Death Valley Was Hotter During The Coldest Years Ever

Hansen says that 1906-1915 was the coldest decade ever.

ScreenHunter_381 Jun. 27 10.13

Data.GISS: GISS Surface Temperature Analysis: Analysis Graphs and Plots

During that super-duper cold time, Death Valley set the hottest temperature ever recorded on Earth.

ScreenHunter_380 Jun. 27 10.11

From July 8 to July 14, 1913 – Death Valley maximum temperatures averaged 129F  According to Hansen, that was the second coldest year ever.

ScreenHunter_382 Jun. 27 10.16

docs.lib.noaa.gov/rescue/mwr/050/mwr-050-01-0010.pdf

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5 Responses to Death Valley Was Hotter During The Coldest Years Ever

  1. phodges says:

    Wow. apparently the rampant heatwaves that caused the great Dustbowl left nary a clue in the temperature record.

  2. intrepid_wanders says:

    Heh, 12% of the US record highs come from that “COLD period”:

    State	Record high	Date	Place(s)
    	Temperature		
    New Hampshire	106 °F / 41 °C	4-Jul-11	Nashua
    Vermont	105 °F / 41 °C	4-Jul-11	Vernon
    Maine	105 °F / 41 °C	10-Jul-11	North Bridgton
    California	134 °F / 57 °C	10-Jul-13	Death Valley
    Alaska	100 °F / 38 °C	27-Jun-15	Fort Yukon
    Minnesota	115 °F / 46 °C	29-Jul-17	Beardsley
    

    While 8% of the record lows come from that “COLD period”:

    State	Record low	Date	Place(s)
    	Temperature		
    Maryland	−40 °F / −40 °C	13-Jan-12	Oakland
    Utah	−50 °F / −46 °C	5-Jan-13	Strawberry Tunnel East
    Tennessee	−32 °F / −36 °C	30-Dec-17	Mountain City
    West Virginia	−37 °F / −38 °C	30-Dec-17	Lewisburg
    

    Fascinating…

  3. Jambon-X says:

    Remarkable event from 1859 (obviously a year of very bad Global Warming), and, unfortunately, almost certain to happen again – to be attributed to CO2 in the 21st century, but somehow not caused by CO2 in the 19th…

    Click to access SUNDOWNER_WINDS_S_CA.pdf

    “The most phenomenal of all known sundowners occurred on 17
    June 1859. (Tomkins, undated publ.)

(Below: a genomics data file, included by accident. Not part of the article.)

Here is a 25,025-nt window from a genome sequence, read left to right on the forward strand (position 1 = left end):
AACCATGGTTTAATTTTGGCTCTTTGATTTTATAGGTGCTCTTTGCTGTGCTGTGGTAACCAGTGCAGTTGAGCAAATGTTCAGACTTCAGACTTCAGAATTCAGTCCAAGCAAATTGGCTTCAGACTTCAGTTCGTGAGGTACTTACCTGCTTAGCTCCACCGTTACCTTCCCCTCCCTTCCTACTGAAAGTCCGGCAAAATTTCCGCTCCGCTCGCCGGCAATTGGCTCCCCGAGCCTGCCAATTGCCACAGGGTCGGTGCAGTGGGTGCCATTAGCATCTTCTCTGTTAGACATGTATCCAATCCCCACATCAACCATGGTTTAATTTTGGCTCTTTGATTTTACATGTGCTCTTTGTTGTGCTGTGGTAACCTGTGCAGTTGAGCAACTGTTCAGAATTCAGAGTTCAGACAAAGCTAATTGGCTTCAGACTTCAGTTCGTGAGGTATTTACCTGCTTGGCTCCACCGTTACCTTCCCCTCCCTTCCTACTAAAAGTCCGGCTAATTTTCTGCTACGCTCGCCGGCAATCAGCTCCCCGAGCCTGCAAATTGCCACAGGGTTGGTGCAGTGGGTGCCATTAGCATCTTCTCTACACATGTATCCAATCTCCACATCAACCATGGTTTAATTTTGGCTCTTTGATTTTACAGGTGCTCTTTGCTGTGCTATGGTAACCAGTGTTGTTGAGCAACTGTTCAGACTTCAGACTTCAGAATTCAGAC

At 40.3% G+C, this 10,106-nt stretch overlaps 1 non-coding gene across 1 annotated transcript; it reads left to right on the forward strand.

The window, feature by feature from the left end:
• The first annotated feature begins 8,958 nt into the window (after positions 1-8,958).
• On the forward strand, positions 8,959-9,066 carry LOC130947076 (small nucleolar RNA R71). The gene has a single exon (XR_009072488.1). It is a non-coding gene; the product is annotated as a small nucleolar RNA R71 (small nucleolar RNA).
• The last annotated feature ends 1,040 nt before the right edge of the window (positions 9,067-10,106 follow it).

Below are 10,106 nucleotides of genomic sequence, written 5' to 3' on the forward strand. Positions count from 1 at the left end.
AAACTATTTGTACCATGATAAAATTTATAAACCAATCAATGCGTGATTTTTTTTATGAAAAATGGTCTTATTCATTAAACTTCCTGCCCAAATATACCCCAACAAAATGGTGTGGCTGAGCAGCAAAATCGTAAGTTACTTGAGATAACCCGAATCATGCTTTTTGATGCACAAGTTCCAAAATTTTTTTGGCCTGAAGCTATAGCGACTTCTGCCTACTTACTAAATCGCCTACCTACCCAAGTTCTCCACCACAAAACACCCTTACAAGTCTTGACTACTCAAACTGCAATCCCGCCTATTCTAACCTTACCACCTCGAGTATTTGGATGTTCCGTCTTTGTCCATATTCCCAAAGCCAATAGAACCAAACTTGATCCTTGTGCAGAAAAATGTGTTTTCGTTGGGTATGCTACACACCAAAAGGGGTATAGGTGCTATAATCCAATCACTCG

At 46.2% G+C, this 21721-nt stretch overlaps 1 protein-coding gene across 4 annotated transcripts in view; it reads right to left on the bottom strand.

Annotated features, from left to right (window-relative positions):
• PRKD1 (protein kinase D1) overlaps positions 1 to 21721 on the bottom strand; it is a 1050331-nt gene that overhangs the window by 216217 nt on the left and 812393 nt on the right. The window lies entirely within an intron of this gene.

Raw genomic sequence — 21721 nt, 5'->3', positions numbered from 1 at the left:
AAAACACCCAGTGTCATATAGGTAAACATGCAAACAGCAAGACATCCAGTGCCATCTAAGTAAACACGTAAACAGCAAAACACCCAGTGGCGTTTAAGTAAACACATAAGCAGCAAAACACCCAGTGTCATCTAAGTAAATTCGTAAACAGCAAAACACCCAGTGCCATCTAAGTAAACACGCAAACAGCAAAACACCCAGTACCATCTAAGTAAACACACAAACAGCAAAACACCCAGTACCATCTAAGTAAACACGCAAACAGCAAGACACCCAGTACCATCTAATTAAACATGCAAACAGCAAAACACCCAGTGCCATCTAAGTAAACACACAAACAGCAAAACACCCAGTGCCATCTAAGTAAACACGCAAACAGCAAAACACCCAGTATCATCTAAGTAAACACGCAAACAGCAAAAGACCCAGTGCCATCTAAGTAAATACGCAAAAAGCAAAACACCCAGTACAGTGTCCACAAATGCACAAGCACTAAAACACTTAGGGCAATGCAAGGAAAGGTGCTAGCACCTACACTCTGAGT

It was recorded in 3 historic texts from 19th century California as a frightening event without parallel in weather records in that part of the world. An engineering boat from the “US Coast Survey” fortuitously anchored near Santa Barbara monitored the weather that day and issued a report on its observations.

    The ship record states that temperatures reached into the mid 80s by mid morning and no unusual weather was noted.

    At approximately 1pm, gusty northwest winds developed “from the direction of Santa Ynez Peak” accompanied by a sharp temperature rise and a severe dust storm. The storm “filled the inhabitants (of Goleta) with terror; they thought the end of the world had come.”

    At 2 pm, the survey boat recorded a temperature of 133 degrees F (56 degrees C) in heavy blowing dust. Animals died in the fields, wild birds dropped from the air dead, and fruit and vegetables were “scorched on the windward side.” The survey report stated that “no human being could withstand such heat.” Contemporary accounts called the wind a “simoon,” an Arabic word for a hot desert wind.

    By 5 pm on that June day, the thermometer reading had dropped to 122 degrees. By 8 pm, it had cooled to 77 degrees. A North American high temperature record was established that day which would be eclipsed only years later by a 134 degree reading in Death Valley. “

  4. higley7 says:

    Atmospheric blocking when the Arctic/tropic temperature difference is greatest (a cooling or cool period) sets the stage for hottest ever when a hot region is blocked over Death Valley.

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